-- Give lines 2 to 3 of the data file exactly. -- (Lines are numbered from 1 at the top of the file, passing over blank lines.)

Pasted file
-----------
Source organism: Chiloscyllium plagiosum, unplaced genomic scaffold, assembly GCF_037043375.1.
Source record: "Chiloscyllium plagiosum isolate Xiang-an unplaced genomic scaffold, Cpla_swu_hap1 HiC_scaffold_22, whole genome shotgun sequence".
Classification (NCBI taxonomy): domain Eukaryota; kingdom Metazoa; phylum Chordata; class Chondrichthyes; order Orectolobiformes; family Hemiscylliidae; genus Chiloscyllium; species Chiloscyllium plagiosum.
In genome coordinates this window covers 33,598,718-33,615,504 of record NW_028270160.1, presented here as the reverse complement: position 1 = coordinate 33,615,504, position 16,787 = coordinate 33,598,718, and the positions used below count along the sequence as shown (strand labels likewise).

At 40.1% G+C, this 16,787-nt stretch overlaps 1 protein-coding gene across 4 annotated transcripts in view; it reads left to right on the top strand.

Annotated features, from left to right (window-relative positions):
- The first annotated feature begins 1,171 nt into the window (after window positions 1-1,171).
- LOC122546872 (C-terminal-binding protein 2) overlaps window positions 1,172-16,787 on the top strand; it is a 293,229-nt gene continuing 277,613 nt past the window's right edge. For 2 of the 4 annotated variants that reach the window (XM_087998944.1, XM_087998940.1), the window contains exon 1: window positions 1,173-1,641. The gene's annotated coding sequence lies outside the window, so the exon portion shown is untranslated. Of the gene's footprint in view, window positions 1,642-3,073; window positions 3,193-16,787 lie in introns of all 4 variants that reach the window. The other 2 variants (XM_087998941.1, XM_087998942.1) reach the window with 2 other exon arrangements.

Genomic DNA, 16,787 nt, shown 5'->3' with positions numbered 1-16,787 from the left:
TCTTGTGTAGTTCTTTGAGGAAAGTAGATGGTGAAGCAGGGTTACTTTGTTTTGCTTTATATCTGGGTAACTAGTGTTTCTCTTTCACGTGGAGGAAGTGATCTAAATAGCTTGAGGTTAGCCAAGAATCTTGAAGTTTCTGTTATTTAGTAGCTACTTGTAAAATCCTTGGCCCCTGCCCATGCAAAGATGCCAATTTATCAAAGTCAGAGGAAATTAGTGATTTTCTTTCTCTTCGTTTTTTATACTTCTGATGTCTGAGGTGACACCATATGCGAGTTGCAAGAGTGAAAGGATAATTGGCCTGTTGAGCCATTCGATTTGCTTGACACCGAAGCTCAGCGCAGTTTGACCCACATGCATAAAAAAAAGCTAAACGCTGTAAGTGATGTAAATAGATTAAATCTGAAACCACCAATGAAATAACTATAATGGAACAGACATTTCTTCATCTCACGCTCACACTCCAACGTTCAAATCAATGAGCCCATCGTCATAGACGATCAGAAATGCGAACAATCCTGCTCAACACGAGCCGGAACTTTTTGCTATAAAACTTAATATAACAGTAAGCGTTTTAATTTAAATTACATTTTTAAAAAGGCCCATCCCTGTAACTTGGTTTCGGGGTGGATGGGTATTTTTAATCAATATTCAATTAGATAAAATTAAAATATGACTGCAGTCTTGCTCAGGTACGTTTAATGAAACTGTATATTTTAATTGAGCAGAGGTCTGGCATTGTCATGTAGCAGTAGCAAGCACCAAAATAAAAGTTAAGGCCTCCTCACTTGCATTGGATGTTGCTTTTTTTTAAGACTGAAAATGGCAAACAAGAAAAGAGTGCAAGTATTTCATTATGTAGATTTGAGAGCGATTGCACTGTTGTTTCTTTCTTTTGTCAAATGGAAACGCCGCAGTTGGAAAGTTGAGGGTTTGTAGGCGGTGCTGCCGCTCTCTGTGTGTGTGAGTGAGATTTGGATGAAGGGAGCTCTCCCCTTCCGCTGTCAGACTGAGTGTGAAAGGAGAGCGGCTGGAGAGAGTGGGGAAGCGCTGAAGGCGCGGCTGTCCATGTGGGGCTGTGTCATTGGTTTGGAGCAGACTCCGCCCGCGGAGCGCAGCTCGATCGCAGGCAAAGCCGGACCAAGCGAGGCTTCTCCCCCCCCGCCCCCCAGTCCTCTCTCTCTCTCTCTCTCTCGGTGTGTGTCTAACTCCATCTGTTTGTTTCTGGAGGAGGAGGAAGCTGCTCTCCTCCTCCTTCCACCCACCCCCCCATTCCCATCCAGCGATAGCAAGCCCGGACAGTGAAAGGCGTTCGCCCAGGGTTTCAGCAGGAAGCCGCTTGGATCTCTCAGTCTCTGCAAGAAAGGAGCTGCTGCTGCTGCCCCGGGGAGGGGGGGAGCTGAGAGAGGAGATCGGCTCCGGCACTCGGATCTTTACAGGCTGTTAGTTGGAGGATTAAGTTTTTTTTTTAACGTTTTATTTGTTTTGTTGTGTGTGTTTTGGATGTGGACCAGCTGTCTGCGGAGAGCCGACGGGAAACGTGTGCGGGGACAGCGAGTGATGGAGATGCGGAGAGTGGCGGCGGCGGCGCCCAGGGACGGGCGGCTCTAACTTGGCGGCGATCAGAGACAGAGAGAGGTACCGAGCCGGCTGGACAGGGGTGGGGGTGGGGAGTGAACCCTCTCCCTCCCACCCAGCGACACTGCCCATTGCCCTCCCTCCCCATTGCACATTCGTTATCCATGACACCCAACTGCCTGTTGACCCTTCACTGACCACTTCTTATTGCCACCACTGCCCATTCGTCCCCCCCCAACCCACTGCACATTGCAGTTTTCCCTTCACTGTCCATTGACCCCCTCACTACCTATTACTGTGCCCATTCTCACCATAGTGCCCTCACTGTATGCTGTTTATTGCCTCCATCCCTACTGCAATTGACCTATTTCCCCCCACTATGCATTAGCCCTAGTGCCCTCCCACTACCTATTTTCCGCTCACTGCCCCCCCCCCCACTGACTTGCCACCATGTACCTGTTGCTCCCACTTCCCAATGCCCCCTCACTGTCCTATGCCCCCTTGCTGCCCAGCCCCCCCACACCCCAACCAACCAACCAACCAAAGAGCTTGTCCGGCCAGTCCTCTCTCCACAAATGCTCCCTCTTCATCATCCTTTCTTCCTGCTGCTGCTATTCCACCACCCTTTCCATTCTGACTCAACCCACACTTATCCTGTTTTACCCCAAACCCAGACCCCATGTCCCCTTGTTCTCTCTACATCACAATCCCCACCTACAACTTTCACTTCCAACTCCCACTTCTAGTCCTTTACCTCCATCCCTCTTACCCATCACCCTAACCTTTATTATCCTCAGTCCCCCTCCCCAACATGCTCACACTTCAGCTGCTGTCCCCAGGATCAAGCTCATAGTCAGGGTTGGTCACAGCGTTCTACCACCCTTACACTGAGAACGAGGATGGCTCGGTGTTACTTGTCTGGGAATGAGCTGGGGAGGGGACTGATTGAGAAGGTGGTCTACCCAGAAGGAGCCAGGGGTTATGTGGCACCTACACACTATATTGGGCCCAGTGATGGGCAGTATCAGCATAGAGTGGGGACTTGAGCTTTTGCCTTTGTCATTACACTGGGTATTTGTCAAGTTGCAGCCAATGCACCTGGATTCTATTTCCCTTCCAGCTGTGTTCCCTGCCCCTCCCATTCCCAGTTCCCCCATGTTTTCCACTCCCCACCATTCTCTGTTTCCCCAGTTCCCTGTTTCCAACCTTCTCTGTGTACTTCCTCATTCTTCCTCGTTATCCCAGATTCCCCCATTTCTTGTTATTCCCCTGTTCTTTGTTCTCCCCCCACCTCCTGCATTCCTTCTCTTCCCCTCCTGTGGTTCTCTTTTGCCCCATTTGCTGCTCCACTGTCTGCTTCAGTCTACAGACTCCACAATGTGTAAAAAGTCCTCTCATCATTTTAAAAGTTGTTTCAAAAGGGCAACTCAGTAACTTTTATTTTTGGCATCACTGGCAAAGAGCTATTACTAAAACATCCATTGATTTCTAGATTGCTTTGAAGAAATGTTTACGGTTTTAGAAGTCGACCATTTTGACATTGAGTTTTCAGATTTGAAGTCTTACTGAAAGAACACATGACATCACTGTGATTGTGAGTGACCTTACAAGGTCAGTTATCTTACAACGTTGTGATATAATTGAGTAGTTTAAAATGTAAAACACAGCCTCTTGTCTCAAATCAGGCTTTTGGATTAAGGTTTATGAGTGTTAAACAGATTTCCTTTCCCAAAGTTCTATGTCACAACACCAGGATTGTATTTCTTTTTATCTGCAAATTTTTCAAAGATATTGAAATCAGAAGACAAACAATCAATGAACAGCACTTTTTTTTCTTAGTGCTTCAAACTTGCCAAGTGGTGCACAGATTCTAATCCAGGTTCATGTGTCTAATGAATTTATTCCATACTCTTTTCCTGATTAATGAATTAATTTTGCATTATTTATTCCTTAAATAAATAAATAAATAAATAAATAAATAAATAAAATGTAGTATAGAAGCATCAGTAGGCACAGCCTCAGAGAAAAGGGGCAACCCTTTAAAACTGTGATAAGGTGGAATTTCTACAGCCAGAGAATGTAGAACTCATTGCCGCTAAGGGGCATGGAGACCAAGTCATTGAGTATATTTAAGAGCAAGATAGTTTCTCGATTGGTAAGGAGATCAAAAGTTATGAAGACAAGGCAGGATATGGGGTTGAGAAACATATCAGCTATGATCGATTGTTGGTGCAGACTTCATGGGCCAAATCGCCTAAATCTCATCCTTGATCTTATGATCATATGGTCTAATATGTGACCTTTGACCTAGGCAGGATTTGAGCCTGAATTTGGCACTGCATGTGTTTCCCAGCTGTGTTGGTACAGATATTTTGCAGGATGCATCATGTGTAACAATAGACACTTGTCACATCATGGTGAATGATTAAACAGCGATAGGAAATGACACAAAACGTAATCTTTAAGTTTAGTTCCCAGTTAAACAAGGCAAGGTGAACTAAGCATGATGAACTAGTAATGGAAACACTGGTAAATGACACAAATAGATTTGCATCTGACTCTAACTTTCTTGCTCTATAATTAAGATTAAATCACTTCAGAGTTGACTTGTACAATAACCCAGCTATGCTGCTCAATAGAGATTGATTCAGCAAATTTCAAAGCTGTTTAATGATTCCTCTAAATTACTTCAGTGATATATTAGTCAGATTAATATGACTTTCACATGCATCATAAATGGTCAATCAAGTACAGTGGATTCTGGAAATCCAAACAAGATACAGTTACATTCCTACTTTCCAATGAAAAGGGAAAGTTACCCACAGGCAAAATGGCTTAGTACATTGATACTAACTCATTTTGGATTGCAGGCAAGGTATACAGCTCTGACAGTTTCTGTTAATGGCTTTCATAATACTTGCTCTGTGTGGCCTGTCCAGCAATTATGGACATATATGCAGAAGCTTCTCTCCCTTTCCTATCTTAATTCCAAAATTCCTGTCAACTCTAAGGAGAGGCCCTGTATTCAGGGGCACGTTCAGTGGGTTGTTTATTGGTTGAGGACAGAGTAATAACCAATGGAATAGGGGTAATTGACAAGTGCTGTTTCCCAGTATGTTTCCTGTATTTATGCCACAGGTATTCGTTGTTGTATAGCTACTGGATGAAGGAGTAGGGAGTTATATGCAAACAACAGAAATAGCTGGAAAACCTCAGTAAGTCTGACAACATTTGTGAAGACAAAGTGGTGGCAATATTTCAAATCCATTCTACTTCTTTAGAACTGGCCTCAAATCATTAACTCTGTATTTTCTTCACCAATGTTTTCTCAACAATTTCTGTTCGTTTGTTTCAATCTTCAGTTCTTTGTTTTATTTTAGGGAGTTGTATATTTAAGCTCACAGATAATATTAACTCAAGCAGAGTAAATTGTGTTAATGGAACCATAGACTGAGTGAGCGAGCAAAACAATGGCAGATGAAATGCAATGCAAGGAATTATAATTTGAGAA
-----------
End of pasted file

Source record: "Chiloscyllium plagiosum isolate Xiang-an unplaced genomic scaffold, Cpla_swu_hap1 HiC_scaffold_22, whole genome shotgun sequence".
Classification (NCBI taxonomy): domain Eukaryota; kingdom Metazoa; phylum Chordata; class Chondrichthyes; order Orectolobiformes; family Hemiscylliidae; genus Chiloscyllium; species Chiloscyllium plagiosum.